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The Fall of an Elite Coast Family
DMR Indictments center around the Walkers

by Frank Corder
After a year-long investigation into the operation of the Mississippi Department of Marine Resources, state and federal indictments were handed down Thursday, along with demands for payment totaling close to $1 million by the State Auditor's office.

At the center of the drama are former DMR Executive Director Dr. Bill Walker and his son, Scott.

The elder Walker was a well-respected state agency head whose life's work was spent building the agency's influence and bank account, expanding its role on the coast, and making a name for himself in political circles from the coast to the Capitol. His office saw millions pass through it over the years, not the least of which in the form of federal CIAP grants.

Every municipality on the coast cozied up to Bill Walker at some point or another to try and tap his resources and put them to use in their community. And business and industry along the bayous and waterways had his cell on speed dial.

During the latter part of Dr. Walker's tenure it became evident his management and oversight of the agency wasn't as strictly controlled as some had believed. Projects slipped through before being properly vetted. Invoices and reimbursements were allegedly approved with little oversight, some of which have now led to at least six employee indictments as a result of the loosely run operation.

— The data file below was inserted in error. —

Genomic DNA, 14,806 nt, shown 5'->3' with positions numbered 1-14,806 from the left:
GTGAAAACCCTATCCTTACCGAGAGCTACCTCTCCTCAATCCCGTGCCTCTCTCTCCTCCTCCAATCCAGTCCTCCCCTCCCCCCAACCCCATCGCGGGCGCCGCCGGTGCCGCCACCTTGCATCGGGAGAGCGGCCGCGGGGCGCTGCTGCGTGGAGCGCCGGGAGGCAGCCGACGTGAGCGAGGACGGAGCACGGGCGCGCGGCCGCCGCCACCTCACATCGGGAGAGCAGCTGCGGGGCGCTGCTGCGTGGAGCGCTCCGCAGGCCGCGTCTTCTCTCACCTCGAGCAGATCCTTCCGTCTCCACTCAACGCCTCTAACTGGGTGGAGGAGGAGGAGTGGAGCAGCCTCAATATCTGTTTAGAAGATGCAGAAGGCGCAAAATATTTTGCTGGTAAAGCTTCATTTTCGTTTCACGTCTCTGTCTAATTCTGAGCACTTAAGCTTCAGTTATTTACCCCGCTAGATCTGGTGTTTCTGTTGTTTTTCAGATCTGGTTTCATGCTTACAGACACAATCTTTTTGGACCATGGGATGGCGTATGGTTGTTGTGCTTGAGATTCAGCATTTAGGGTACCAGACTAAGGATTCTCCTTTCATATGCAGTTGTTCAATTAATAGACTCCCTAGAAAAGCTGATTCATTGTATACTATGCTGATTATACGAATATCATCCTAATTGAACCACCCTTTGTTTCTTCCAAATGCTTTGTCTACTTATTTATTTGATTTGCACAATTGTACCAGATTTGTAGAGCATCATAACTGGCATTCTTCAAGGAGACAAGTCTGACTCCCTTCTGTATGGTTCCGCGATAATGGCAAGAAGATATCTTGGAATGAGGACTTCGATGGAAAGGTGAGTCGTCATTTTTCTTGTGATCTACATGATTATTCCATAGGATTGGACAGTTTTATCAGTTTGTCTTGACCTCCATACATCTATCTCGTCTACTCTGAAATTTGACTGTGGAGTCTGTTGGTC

His son, Scott, parlayed his father's work and connections into a number of political and business opportunities.

Scott once worked for former U.S. Senators Trent Lott and Roger Wicker before unsuccessfully challenging Connie Moran for mayor of Ocean Springs. His was a campaign of missteps and over the top billboards, ultimately turning voters off and handing Moran an easier win than most initially thought.

Scott invested family money into a few businesses, including an Ocean Springs newspaper and a coast bar he and Michael Janus co-owned. His last venture was as a partner in the now defunct Maxwell-Walker consulting firm, a lobbying and government wrangling group formed by he and former Pascagoula mayor Robbie Maxwell.

Janus, a former state representative, former D'Iberville city manager and former Chief of Staff for Congressman Steven Palazzo, was also indicted for his role in a $180,000 consulting fee he funneled to the younger Walker not properly submitted and acted upon by the D'Iberville City Council.

Maxwell is not listed in the indictments. Sources tell YP the former coast mayor wasn't directly involved in the deal under scrutiny and he cooperated fully with investigators, turning over any information requested.

As the younger Walker sought greater political clout and played the back room political scenes on the coast and around Jackson, Scott seemed invincible. He was found not guilty of driving under the influence thanks to an officer not properly signing the ticket. Charges were dropped after a scuffle in D.C. with a Wicker staffer he was seeing on the side. He divorced and remarried, and his new wife hired on with DMR.

And as if that weren't enough, Scott escaped not one but two harrowing plane landings, the first of which left him with significant back trouble. Both accidents were on trips with consulting clients, one of which was for a laundry facility now being built in Pascagoula by Maxwell-Walker friends to aid in the development of a new hotel currently under construction and a proposed assisted living facility which never developed.

Along the way the family acquired property, attended almost every social and political gathering, gained appointments to numerous boards and commissions, and climbed the social ladder. Bill was the quiet type while Scott cherished a good party and a stiff drink.